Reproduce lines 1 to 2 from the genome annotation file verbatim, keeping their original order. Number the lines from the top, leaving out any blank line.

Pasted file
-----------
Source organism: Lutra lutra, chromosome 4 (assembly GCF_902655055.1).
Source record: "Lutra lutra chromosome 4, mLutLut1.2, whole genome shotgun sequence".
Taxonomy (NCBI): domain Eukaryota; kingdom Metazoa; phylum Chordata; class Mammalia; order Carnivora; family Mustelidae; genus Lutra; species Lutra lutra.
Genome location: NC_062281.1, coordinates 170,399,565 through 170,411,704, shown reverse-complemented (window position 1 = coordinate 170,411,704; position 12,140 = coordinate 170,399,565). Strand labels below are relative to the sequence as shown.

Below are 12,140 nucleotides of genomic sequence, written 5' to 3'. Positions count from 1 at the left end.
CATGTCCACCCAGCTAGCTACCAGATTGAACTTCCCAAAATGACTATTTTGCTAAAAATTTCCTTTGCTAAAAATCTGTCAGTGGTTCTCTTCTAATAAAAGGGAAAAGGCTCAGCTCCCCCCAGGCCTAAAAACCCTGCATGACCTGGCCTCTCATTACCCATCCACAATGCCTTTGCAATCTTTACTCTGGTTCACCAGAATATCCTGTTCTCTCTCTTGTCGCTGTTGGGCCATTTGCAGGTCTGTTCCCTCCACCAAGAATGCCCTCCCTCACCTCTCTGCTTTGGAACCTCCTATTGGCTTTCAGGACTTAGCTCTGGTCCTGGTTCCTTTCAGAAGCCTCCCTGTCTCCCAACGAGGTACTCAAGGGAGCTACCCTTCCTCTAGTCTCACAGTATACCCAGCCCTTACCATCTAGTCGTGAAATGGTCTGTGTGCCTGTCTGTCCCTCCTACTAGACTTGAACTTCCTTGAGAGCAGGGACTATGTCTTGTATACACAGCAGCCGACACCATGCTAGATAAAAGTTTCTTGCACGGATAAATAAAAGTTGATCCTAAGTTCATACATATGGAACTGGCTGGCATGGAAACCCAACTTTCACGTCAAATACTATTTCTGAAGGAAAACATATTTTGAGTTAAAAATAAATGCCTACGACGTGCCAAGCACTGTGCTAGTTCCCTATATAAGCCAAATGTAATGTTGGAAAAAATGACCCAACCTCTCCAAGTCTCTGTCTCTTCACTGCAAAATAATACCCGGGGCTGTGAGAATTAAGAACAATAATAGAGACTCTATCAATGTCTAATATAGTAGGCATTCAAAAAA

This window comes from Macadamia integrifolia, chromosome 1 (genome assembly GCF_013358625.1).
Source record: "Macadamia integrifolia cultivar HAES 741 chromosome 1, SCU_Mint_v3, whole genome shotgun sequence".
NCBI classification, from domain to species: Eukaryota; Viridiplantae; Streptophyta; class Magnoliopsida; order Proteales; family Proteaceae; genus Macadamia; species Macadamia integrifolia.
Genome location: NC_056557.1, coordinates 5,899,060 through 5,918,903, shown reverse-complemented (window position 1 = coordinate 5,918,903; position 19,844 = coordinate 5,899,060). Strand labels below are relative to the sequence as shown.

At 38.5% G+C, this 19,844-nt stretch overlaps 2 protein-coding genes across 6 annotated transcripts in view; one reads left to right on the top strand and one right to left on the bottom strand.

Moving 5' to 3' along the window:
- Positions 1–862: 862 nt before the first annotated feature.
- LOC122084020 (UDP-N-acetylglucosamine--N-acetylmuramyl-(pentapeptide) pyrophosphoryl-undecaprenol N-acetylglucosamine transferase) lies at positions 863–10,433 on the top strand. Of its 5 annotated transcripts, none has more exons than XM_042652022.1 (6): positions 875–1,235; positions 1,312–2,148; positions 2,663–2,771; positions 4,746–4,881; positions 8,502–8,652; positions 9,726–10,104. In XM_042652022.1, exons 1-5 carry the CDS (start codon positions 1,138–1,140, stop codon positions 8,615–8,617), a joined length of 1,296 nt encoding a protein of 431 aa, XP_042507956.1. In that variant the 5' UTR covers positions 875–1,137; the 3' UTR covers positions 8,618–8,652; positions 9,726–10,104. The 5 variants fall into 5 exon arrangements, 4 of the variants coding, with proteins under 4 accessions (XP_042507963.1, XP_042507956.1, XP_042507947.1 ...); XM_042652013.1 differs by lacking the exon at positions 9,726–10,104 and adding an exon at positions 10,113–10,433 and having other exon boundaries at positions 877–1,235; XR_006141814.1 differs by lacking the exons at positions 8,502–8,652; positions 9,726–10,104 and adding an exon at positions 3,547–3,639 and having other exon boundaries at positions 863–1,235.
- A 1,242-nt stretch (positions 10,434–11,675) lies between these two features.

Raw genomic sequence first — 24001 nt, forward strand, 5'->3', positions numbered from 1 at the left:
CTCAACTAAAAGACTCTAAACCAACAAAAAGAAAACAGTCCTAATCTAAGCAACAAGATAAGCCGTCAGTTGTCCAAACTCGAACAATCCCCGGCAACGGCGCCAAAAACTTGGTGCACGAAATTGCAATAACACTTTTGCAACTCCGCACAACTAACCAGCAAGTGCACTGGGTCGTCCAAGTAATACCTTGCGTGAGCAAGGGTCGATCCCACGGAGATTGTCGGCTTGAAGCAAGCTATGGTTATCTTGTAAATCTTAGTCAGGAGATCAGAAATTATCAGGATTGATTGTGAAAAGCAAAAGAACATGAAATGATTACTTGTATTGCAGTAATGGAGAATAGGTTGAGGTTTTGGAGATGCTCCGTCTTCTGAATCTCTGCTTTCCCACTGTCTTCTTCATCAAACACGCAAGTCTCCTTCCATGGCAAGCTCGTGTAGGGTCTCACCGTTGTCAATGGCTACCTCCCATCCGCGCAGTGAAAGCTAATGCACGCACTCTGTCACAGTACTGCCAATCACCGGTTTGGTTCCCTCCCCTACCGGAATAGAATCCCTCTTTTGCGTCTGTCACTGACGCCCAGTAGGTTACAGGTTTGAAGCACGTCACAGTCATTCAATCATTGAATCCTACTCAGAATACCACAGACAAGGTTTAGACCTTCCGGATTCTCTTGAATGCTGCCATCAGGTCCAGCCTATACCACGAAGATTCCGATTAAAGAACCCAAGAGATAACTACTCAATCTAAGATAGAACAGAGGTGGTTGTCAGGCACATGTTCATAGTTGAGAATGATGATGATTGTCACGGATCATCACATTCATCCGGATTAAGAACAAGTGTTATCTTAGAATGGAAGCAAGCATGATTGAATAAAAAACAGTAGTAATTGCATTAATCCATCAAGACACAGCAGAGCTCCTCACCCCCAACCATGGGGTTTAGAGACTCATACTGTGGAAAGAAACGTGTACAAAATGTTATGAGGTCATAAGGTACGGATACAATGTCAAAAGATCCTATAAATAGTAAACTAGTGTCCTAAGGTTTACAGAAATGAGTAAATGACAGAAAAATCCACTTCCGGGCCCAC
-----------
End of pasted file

Source organism: Lutra lutra, chromosome 4 (assembly GCF_902655055.1).
Source record: "Lutra lutra chromosome 4, mLutLut1.2, whole genome shotgun sequence".